Sonic's Chappell does not agree that users have to rely on extensive
manual coding to synchronize and coordinate the processing of complex BPEL
requests. ''That's the importance of having tool support,'' he said. ''Nobody expects
people to code things by hand, we expect lots of tool support. We see a world where
you don't code any of this stuff, you visually draw things with a modeling
tool, that's what UML is for; using UML types of interaction diagrams, you model
your business processes, click a button and it generates a bunch of stuff
underneath -- UBXML, BPSS [an EBXML term] or WS-BPEL,'' he said.
However, issues with the lack of distributed processing capability in BPEL4WS
may soon be moot: According to Intalio's Ghalimi, BPMI.org and ''its key
contributors for BPML are working with IBM and Microsoft to add distributed
transactions to BPEL 1.2. So, sometime in the middle of next year, you'll get
support for distributed transactions.''
Common underlying technologies
BPEL4WS and BPML share several
technologies at their base. In Web services, they both rely on SOAP, WSDL and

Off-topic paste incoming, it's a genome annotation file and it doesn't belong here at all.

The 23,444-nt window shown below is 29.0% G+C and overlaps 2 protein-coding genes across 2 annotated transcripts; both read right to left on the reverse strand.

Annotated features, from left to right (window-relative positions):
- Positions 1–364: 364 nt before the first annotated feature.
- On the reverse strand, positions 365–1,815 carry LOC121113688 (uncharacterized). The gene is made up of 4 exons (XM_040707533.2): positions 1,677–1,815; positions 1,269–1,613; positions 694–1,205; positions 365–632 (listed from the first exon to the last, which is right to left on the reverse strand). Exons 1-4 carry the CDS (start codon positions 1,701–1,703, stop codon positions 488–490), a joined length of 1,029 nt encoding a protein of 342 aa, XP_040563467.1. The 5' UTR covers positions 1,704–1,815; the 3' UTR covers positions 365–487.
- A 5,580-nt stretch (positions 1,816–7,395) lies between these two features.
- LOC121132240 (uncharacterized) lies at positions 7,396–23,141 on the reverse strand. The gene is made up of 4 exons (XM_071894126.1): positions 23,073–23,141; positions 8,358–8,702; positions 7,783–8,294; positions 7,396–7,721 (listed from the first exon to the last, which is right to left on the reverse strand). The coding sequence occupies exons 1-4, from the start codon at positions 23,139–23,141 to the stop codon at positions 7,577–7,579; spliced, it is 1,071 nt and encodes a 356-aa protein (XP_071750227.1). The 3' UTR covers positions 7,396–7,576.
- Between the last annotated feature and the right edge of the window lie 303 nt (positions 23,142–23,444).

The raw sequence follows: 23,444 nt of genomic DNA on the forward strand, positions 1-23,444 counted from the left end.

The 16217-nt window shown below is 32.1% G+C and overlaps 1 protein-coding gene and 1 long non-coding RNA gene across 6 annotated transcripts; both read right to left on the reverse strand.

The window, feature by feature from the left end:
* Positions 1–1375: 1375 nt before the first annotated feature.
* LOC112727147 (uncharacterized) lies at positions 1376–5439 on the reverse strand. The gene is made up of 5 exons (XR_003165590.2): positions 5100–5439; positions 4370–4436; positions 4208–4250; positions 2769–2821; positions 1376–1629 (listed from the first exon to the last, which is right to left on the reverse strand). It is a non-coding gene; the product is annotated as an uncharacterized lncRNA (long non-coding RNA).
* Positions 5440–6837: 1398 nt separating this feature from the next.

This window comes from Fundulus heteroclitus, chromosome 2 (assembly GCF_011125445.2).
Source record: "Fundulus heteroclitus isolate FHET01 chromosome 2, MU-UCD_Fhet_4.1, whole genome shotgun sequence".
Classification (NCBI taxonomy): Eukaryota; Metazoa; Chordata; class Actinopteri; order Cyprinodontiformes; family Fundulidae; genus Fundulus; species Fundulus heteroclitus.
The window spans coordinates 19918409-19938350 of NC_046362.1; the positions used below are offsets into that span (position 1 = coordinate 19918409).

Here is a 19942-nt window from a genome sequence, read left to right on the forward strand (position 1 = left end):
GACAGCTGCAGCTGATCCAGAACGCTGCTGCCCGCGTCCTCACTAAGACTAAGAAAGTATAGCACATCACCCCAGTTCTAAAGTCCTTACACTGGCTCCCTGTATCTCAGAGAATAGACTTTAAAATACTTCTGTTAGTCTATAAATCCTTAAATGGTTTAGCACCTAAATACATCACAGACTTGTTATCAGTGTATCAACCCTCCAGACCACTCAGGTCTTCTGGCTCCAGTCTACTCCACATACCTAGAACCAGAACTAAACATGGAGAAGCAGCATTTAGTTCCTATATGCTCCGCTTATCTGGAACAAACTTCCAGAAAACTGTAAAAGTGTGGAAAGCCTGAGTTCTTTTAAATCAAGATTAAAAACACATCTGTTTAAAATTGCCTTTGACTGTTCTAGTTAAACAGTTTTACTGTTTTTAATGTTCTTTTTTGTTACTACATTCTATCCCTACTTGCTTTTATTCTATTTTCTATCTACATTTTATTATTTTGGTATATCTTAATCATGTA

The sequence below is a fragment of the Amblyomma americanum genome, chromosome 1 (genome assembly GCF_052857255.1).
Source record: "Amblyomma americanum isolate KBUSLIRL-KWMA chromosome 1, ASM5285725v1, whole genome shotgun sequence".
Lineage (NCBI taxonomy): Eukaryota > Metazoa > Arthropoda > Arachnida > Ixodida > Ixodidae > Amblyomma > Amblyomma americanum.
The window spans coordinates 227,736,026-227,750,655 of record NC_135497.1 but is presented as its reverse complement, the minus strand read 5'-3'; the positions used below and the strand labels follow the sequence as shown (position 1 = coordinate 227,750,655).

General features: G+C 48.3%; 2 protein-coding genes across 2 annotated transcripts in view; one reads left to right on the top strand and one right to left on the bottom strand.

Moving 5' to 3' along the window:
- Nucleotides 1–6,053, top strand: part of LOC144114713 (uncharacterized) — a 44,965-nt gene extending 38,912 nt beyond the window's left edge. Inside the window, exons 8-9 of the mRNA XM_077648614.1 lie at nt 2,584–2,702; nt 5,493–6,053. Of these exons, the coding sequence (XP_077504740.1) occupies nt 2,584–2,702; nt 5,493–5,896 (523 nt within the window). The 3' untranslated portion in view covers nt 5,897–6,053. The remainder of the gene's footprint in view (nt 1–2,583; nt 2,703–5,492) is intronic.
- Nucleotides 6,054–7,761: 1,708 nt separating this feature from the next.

UDDI. They also take advantage of the same XML technologies -- Xpath and SXDI --
and are designed to leverage other specs such as WS-Security and
WS-Transactions. And the Web Service Choreography Interface (WSCI), which was
approved as a note by the W3C in August 2002, is ''the largest common denominator
to BPMI and BPEL4WS.''
A BPMI.org position paper points out that BPMI ''supports the modeling of
real-world business processes through its unique support for advanced semantics
such as nested processes and complex compensated transactions, capabilities
BPEL4WS has yet to address.'' It further states that the authors of the BPEL4WS
specification ''acknowledge such limitations in Section 13 of their recent draft,
thus identifying a clear path of convergence towards a model similar to
In short, the two specifications will work together or, at the very least, it
will be relatively easy for BPEL to incorporate necessary pieces of BPMI.